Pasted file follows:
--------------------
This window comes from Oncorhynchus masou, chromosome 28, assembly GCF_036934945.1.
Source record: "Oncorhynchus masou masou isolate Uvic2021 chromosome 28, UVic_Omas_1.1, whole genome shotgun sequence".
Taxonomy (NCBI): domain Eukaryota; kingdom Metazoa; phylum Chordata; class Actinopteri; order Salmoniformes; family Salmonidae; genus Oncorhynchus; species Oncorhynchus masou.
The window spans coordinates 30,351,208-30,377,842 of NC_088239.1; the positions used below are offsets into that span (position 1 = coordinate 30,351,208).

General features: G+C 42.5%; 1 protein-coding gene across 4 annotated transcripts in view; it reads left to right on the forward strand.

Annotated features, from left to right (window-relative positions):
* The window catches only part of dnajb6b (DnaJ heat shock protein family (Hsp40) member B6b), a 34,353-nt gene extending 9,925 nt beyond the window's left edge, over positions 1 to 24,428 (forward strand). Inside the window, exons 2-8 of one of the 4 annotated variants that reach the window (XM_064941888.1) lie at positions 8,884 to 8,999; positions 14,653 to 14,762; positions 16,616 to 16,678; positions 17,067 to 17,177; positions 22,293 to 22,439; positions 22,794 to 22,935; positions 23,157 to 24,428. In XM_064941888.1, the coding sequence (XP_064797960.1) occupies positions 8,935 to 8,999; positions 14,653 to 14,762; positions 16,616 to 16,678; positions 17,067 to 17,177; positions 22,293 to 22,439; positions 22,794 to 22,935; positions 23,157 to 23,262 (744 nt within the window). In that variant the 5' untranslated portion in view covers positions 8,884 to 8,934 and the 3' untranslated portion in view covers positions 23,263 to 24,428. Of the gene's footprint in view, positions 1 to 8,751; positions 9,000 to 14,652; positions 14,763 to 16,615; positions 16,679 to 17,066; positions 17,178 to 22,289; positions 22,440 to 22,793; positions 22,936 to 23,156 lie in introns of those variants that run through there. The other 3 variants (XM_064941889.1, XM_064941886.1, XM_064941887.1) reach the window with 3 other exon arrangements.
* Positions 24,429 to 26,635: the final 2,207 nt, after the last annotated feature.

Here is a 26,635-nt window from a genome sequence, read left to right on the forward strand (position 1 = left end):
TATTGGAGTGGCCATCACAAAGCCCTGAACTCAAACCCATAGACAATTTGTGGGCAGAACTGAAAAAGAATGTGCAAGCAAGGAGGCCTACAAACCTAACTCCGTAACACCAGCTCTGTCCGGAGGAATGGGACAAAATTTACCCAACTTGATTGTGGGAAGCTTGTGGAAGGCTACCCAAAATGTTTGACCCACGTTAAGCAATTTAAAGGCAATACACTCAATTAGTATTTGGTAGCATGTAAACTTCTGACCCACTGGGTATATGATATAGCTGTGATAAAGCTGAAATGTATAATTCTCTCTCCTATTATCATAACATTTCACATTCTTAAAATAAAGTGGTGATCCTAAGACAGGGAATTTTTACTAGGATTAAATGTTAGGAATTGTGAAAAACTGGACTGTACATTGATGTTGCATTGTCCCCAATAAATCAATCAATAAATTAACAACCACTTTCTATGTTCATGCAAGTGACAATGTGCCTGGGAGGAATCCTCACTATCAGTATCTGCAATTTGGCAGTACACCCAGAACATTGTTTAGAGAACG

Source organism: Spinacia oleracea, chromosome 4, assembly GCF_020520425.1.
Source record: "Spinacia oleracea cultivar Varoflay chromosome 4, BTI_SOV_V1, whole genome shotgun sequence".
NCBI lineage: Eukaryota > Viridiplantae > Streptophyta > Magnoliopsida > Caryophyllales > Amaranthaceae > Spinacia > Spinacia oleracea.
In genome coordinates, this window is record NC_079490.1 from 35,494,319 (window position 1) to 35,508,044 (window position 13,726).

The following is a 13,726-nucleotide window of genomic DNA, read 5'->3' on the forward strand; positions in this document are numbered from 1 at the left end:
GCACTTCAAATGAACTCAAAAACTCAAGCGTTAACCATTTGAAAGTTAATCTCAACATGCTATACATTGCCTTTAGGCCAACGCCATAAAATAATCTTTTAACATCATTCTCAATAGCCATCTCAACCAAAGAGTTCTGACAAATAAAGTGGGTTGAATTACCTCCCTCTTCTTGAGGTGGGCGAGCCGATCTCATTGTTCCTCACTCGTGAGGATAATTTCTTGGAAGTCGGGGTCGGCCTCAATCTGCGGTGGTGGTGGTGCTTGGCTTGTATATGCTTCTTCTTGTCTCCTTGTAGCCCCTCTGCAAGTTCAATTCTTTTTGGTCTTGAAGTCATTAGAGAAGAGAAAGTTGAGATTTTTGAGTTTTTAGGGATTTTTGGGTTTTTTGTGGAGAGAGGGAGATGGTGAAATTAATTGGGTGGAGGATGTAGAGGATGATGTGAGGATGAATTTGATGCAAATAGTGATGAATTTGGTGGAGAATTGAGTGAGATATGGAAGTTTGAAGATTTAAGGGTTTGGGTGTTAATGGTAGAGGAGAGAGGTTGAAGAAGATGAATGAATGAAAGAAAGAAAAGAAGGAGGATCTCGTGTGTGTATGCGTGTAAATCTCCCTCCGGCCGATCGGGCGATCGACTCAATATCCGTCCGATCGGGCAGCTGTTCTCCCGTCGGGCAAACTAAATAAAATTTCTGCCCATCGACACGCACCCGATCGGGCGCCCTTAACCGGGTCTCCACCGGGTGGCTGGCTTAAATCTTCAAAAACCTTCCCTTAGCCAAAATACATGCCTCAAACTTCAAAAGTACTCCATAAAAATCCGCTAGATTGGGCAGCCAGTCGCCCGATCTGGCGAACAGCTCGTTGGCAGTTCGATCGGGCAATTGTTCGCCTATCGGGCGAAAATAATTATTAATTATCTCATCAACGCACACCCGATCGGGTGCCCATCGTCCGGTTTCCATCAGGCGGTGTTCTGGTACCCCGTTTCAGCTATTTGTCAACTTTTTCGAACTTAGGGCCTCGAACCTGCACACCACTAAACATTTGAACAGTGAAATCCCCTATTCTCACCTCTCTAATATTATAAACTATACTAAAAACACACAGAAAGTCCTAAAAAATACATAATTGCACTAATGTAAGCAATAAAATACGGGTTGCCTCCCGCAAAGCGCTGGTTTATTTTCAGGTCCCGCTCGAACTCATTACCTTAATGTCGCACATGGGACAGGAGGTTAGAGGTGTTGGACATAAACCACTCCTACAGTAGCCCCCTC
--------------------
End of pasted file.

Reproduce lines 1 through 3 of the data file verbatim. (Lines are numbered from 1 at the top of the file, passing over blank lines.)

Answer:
This window comes from Oncorhynchus masou, chromosome 28, assembly GCF_036934945.1.
Source record: "Oncorhynchus masou masou isolate Uvic2021 chromosome 28, UVic_Omas_1.1, whole genome shotgun sequence".
Taxonomy (NCBI): domain Eukaryota; kingdom Metazoa; phylum Chordata; class Actinopteri; order Salmoniformes; family Salmonidae; genus Oncorhynchus; species Oncorhynchus masou.